According to the International Monetary Fund (IMF), Guyana has been ranked as one of the least prepared countries in the western hemisphere to tackle the Novel Coronavirus (COVID-19).
In a document released to the press yesterday, the IMF by way of a diagram showed those countries with medical sectors prepared to tackle the virus. Ranking the highest, and in the green zone, were Canada and the USA. Guyana, Nicaragua in Central America and Haiti and the Caribbean were listed as the countries least prepared to tackle COVID-19. Thus far, the disease has claimed the lives of over 8,000 and with over 200,000 confirmed cases globally.
According to the IMF, South America will face lower export revenues, both from the drop in commodity prices and reduction in export volumes, especially to China, Europe and the United States, which are important trade partners. The sharp decline in oil prices will hit the oil exporters especially.
IMF added too that the tightening of financial conditions will affect negatively the large and financially integrated economies and those with underlying vulnerabilities. Containment measures in several countries will reduce economic activities in service and manufacturing sectors for at least the next quarter, with a rebound once the epidemic is contained.
In Central America and Mexico, the IMF states that a slowdown in the United States will lead to a reduction in trade, foreign direct investment, tourism flows, and remittances. Key agricultural exports (coffee, sugar, and banana) as well as trade flows through the Panama Canal could also be adversely affected by lower global demand. Local outbreaks will strain economic activity in the next quarter and aggravate already uncertain business conditions, especially in Mexico, the IMF outlined.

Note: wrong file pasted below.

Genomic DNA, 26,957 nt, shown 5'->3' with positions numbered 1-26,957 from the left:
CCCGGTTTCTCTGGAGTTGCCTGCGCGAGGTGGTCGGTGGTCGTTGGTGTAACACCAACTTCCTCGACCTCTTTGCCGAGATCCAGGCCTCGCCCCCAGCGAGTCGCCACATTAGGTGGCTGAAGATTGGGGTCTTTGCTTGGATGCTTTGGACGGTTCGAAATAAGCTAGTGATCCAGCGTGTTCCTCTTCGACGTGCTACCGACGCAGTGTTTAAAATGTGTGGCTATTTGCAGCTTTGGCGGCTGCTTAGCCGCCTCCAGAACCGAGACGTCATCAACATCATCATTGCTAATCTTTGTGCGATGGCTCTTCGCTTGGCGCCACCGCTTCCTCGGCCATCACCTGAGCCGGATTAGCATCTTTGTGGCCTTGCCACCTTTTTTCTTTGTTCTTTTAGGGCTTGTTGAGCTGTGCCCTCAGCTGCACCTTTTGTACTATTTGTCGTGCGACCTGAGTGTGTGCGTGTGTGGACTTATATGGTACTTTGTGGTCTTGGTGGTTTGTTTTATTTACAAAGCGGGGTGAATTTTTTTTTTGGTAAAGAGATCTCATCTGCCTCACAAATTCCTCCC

In the Caribbean, lower tourism demand due to travel restrictions and “the fear factor”—even after the outbreak recedes—will weigh heavily on economic activity, it added. Commodity exporters will also be strongly impacted and a reduction in remittances is likely to add to the economic strain.
The IMF was keen to note too that the resulting increase in borrowing costs will expose financial vulnerabilities that have accumulated over years of low interest rates. While the sharp fall in the oil price is expected to benefit the oil importing countries in the region, it will dampen investment and economic activity in countries that are heavily dependent on oil exports.
In the event of a local outbreak, service sector activity will likely be hit the hardest as a result of containment efforts and social distancing, with sectors such as tourism and hospitality, and transportation particularly affected.
Moreover, countries with weak public health infrastructures and limited fiscal space to ramp up public health services and support affected sectors and households would come under significant pressure, the IMF says.